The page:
Yes, they are not only edible but very nutritious as well. Chinese has been using wild portulacas as herbs and vegetables as well. It is known as Machixian(马齿苋） in Chinese. Its Hakka name is Laoshuer(老鼠耳). It tastes a bit sour and the leaves are crunchy and fleshy. Widely known as Purslane or Japanese Rose in the West, wild portulacas are sometimes mistaken for its ornamental counterpart, the portulaca grandiflora which is not edible.
Lets look at the picture below showing the blooming and inedible Portulaca grandiflora.
Look at their flowers. What a feast of colors !
Notice the needle-shaped, succulent leaves and the colorful, multi-layered flowers. Some have single-layered flowers.
A close-up shot of the flower.
“Prepare to survive in California” wrote in his blog :
“Regarded by many as a weed, common purslane (Portulaca oleracea) is also known as duckweed, fatweed, pursley, pussley and wild portulaca.
Purslane is somewhat crunchy and has a slight lemony taste. Some people liken it to watercress or spinach, and it can substitute for spinach in many recipes. Young, raw leaves and stems are tender and are good in salads and sandwiches. They can also be lightly steamed or stir-fried or simply make a wonderful fresh garden salad with it.
Purslane has high levels of soluble fiber help lower cholesterol, six times more vitamin E than spinach, is best known plant source of essential omega-3 fatty acid, alpha-linolenic acid (ALA), seven times more beta carotene than carrots, rich in vitamin C, magnesium, riboflavin, potassium and phosphorous.
In addition to ALA, other omega-3s include eicosapentaenoic (EPA) and docosahexaenoic (DHA) acids mostly found in aquatic plants and animals, especially oily fish. Nutritionists now think all forms of omega-3s need to be plentiful in our diets plants such as purslane may be part of the missing link to better nutrition. Ethnobiologists — scientists who study the relation between primitive human societies and the plants in their environment — believe that the plants humans ate long ago provided a greater proportion of nutrients than the plants we consume today. They estimate, for instance, that humans 40,000 to 10,000 years ago consumed an average of 390 milligrams per day of vitamin C from wild plants and fruits. In contrast, the average human today consumes just 88 milligrams of vitamin C per day.One cup of cooked purslane has 25 milligrams (20 percent of the recommended daily intake) of vitamin C.”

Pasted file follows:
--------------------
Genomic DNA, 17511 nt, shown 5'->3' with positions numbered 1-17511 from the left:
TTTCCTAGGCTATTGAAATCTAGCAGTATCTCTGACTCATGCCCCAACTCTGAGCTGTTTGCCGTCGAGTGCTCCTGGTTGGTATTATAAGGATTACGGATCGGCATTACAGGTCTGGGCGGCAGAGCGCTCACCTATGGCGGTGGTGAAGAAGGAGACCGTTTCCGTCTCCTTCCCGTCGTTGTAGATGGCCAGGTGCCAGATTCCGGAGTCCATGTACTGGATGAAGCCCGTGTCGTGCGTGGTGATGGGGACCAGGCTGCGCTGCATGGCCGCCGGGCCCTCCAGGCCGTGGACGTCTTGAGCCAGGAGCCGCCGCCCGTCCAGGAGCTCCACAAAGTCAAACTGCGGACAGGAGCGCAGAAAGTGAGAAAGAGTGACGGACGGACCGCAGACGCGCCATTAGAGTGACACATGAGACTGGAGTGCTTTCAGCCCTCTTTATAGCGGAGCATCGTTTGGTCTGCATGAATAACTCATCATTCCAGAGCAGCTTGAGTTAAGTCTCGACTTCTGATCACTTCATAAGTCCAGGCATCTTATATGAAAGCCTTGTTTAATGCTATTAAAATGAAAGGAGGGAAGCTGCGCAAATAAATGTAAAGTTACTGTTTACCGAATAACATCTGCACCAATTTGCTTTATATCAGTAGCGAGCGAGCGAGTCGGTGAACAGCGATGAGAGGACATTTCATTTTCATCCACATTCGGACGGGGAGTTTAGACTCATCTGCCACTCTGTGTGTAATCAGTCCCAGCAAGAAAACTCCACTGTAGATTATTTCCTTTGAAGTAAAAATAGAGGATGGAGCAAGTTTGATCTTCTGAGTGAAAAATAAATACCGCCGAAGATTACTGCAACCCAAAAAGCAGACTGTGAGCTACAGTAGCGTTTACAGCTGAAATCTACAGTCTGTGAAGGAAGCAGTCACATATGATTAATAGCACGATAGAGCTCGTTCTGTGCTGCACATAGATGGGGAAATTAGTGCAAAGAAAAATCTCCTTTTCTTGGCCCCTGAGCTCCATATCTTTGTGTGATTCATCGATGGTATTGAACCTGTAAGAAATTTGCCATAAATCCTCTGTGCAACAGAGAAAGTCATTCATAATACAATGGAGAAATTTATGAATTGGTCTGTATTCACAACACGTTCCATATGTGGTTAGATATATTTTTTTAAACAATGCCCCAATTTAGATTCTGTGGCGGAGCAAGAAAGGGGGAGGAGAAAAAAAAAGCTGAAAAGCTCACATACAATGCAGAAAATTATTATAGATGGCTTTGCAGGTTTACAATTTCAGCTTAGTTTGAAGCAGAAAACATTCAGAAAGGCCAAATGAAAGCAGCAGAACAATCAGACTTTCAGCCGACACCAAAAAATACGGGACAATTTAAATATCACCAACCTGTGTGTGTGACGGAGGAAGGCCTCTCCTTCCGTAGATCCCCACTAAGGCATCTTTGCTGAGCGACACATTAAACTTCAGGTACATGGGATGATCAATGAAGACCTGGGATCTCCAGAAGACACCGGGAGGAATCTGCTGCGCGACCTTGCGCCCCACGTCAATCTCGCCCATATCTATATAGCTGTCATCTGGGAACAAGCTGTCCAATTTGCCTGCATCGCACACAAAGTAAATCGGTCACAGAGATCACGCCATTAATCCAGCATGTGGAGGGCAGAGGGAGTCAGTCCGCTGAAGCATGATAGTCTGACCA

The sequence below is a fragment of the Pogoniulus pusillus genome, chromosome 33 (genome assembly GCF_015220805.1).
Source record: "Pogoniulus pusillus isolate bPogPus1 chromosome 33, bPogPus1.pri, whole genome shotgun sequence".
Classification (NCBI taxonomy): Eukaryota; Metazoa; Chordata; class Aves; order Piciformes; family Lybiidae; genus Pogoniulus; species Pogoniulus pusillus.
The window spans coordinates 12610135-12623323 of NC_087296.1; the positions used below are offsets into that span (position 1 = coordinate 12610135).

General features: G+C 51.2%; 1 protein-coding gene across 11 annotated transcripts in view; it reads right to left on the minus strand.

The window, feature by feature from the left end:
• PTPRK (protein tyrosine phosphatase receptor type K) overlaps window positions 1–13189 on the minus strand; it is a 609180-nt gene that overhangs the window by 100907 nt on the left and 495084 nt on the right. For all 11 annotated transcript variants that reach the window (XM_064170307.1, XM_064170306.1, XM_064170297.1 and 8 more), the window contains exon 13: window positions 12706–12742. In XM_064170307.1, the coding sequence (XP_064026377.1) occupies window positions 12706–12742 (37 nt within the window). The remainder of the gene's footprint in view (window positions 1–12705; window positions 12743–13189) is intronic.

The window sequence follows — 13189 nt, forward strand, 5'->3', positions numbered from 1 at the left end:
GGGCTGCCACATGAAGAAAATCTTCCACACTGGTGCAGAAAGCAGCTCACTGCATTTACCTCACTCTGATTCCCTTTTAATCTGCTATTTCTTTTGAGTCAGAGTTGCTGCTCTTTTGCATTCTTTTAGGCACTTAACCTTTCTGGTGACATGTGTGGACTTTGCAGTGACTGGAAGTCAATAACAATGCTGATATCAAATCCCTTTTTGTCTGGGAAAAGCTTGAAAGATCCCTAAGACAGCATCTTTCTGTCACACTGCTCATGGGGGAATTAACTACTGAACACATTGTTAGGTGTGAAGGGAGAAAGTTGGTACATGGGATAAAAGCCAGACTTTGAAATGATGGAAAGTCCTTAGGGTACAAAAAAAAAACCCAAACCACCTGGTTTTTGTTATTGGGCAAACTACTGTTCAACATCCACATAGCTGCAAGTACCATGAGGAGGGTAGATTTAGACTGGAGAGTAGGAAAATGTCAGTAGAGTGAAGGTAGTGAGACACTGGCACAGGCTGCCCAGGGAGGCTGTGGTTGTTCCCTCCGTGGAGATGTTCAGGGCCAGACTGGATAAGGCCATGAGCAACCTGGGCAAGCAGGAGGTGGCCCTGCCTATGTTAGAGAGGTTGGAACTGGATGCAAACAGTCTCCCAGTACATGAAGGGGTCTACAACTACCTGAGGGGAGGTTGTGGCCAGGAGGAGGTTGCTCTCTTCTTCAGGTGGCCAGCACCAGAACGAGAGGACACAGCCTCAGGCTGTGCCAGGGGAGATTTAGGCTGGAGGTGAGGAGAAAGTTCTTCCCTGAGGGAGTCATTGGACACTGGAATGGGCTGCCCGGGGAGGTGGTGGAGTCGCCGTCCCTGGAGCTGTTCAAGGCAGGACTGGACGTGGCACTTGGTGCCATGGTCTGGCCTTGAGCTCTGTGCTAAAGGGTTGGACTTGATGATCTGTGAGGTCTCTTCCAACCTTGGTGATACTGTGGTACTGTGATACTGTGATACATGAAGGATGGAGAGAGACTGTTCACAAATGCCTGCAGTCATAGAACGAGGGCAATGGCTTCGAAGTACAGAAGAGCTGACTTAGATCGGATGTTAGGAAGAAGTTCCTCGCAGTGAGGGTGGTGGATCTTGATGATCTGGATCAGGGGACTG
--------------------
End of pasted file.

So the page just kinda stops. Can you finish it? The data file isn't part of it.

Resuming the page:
Click Table 2 , look for Germi (Iban name) for nutritional composition.
Picture above shows a bundle of wild portulacas bought from the market. Look at the picture carefully and notice its leaves are different from the ornamental portulacas. The leaves are small, oblong and fleshy which form clusters with unopened or half-opened, single layered and yellow flowers. That’s right, there are only yellow flowers, no other colors displayed by the wild portulaca flowers in Malaysia.
Purslane as Chinese herb is said to be good for hemorrhoidal bleeding. Steam for 3 minutes and blend to get thick juice for medicinal effect. Natives in Sabah and Sarawak cook them as vegetables. Hakka people in Kuching boil them for drink with rock sugar.
Picture below shows wild portulacas growing near a drain in a market. Though these are wild too but they may be contaminated by the chemicals and highly polluted water in the drain. Eat those grown in vegetable gardens or from our own gardens. To grow wild portulacas in city area is difficult. Some people tried to grow them at the backyard of their houses and they just wilted away after a few weeks. Most of this plant grow by itself in the villages and thrive well with little care.
The crunchy and fleshy leaves of wild portulacas make them the best choice for salad, salsa or mix with other vegetables in pickles before serving. Pick the young leaves only for cooking purpose. For medicinal purpose, chop the whole plant without the roots and boil.
Wild portulacas in apple cider vinegar
- 500 g wild portulacas
- 1 green apple – diced
- 1 tomato – soaked in hot water, peel the skin and diced
- 1/2 cup diced small pineapple
- 1/2 tsp salt
- 4 tbs brown sugar
- 2 tbs apple cider vinegar
- 2 tbs plain water
- 1 chili – sliced
- Pick the young leaves and blanch them.
- Strain and leave aside.
- Cut all the fruits.
- Mix all the ingredients in a bowl.
That is it, as simple as 1, 2, 3………OR mix the blanched purslane with cooked potatoes. Add homemade cream cheese and honey.
Another way of enjoying its crunchy leaves is by preparing salsa with the leaves.
- 1 mango
- 1 green apple
- 2 tomatoes
- 200 g young purslane leaves(blanched)
- 3 limes – juice extracted
- 1 chilli – minced
- 1/4 cup of homegrown cilantro (chopped finely)
- salt to taste
- Dice all the fruits.
- Mix all the ingredients.
- Serve with tortillas.
- Diced capsicums, pineapple and cucumbers can be added too for this salsa.
Simple to prepare, no fuss at all !
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